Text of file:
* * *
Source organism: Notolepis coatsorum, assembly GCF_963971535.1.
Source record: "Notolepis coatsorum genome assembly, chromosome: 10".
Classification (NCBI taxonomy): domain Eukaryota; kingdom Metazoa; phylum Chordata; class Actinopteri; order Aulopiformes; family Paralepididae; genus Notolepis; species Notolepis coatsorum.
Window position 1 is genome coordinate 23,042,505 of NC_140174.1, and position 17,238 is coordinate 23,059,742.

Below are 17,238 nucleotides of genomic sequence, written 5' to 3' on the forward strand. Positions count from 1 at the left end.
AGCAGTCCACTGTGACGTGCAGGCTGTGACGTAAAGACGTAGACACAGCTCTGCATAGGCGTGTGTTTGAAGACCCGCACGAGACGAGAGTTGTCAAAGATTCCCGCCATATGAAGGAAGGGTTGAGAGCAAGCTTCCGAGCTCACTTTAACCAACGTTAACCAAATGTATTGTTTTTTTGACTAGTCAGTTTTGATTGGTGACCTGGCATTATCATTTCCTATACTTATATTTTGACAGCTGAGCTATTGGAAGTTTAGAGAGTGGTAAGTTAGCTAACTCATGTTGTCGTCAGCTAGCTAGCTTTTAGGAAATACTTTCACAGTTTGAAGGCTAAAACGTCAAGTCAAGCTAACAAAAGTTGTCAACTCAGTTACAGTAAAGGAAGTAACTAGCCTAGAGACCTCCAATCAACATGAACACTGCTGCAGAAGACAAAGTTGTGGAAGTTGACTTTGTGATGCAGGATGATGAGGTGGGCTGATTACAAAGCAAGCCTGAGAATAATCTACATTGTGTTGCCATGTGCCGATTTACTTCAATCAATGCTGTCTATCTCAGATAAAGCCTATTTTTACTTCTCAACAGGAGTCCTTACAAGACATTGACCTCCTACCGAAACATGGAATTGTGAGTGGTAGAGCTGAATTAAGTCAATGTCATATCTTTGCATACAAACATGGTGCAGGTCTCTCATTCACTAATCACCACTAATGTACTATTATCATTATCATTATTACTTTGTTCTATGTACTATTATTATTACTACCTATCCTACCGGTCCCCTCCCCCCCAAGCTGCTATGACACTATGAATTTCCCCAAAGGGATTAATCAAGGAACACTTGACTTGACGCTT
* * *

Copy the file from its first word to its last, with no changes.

Source organism: Notolepis coatsorum, assembly GCF_963971535.1.
Source record: "Notolepis coatsorum genome assembly, chromosome: 10".
Classification (NCBI taxonomy): domain Eukaryota; kingdom Metazoa; phylum Chordata; class Actinopteri; order Aulopiformes; family Paralepididae; genus Notolepis; species Notolepis coatsorum.
Window position 1 is genome coordinate 23,042,505 of NC_140174.1, and position 17,238 is coordinate 23,059,742.

Below are 17,238 nucleotides of genomic sequence, written 5' to 3' on the forward strand. Positions count from 1 at the left end.
AGCAGTCCACTGTGACGTGCAGGCTGTGACGTAAAGACGTAGACACAGCTCTGCATAGGCGTGTGTTTGAAGACCCGCACGAGACGAGAGTTGTCAAAGATTCCCGCCATATGAAGGAAGGGTTGAGAGCAAGCTTCCGAGCTCACTTTAACCAACGTTAACCAAATGTATTGTTTTTTTGACTAGTCAGTTTTGATTGGTGACCTGGCATTATCATTTCCTATACTTATATTTTGACAGCTGAGCTATTGGAAGTTTAGAGAGTGGTAAGTTAGCTAACTCATGTTGTCGTCAGCTAGCTAGCTTTTAGGAAATACTTTCACAGTTTGAAGGCTAAAACGTCAAGTCAAGCTAACAAAAGTTGTCAACTCAGTTACAGTAAAGGAAGTAACTAGCCTAGAGACCTCCAATCAACATGAACACTGCTGCAGAAGACAAAGTTGTGGAAGTTGACTTTGTGATGCAGGATGATGAGGTGGGCTGATTACAAAGCAAGCCTGAGAATAATCTACATTGTGTTGCCATGTGCCGATTTACTTCAATCAATGCTGTCTATCTCAGATAAAGCCTATTTTTACTTCTCAACAGGAGTCCTTACAAGACATTGACCTCCTACCGAAACATGGAATTGTGAGTGGTAGAGCTGAATTAAGTCAATGTCATATCTTTGCATACAAACATGGTGCAGGTCTCTCATTCACTAATCACCACTAATGTACTATTATCATTATCATTATTACTTTGTTCTATGTACTATTATTATTACTACCTATCCTACCGGTCCCCTCCCCCCCAAGCTGCTATGACACTATGAATTTCCCCAAAGGGATTAATCAAGGAACACTTGACTTGACGCTT